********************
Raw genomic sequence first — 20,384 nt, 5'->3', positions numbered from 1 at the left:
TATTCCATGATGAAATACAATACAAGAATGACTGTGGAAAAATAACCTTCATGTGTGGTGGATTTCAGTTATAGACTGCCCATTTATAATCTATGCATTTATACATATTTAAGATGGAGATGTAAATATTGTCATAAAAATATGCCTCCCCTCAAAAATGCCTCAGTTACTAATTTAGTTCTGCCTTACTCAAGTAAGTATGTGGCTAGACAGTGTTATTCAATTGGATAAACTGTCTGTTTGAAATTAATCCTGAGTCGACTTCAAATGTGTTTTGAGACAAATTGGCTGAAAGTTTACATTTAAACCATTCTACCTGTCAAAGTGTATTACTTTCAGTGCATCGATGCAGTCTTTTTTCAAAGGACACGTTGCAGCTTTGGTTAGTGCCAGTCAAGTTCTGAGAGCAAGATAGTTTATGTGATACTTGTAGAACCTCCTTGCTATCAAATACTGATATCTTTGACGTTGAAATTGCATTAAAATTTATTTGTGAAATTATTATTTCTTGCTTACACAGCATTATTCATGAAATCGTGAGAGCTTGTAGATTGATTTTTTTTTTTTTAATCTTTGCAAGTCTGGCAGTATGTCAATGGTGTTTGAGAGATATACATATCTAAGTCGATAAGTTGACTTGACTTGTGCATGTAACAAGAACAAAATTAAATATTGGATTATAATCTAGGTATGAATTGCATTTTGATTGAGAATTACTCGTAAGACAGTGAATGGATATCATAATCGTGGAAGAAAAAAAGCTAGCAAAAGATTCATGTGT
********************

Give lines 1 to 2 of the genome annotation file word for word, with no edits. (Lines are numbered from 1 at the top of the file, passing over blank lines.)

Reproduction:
Raw genomic sequence first — 20,384 nt, 5'->3', positions numbered from 1 at the left:
TATTCCATGATGAAATACAATACAAGAATGACTGTGGAAAAATAACCTTCATGTGTGGTGGATTTCAGTTATAGACTGCCCATTTATAATCTATGCATTTATACATATTTAAGATGGAGATGTAAATATTGTCATAAAAATATGCCTCCCCTCAAAAATGCCTCAGTTACTAATTTAGTTCTGCCTTACTCAAGTAAGTATGTGGCTAGACAGTGTTATTCAATTGGATAAACTGTCTGTTTGAAATTAATCCTGAGTCGACTTCAAATGTGTTTTGAGACAAATTGGCTGAAAGTTTACATTTAAACCATTCTACCTGTCAAAGTGTATTACTTTCAGTGCATCGATGCAGTCTTTTTTCAAAGGACACGTTGCAGCTTTGGTTAGTGCCAGTCAAGTTCTGAGAGCAAGATAGTTTATGTGATACTTGTAGAACCTCCTTGCTATCAAATACTGATATCTTTGACGTTGAAATTGCATTAAAATTTATTTGTGAAATTATTATTTCTTGCTTACACAGCATTATTCATGAAATCGTGAGAGCTTGTAGATTGATTTTTTTTTTTTTAATCTTTGCAAGTCTGGCAGTATGTCAATGGTGTTTGAGAGATATACATATCTAAGTCGATAAGTTGACTTGACTTGTGCATGTAACAAGAACAAAATTAAATATTGGATTATAATCTAGGTATGAATTGCATTTTGATTGAGAATTACTCGTAAGACAGTGAATGGATATCATAATCGTGGAAGAAAAAAAGCTAGCAAAAGATTCATGTGT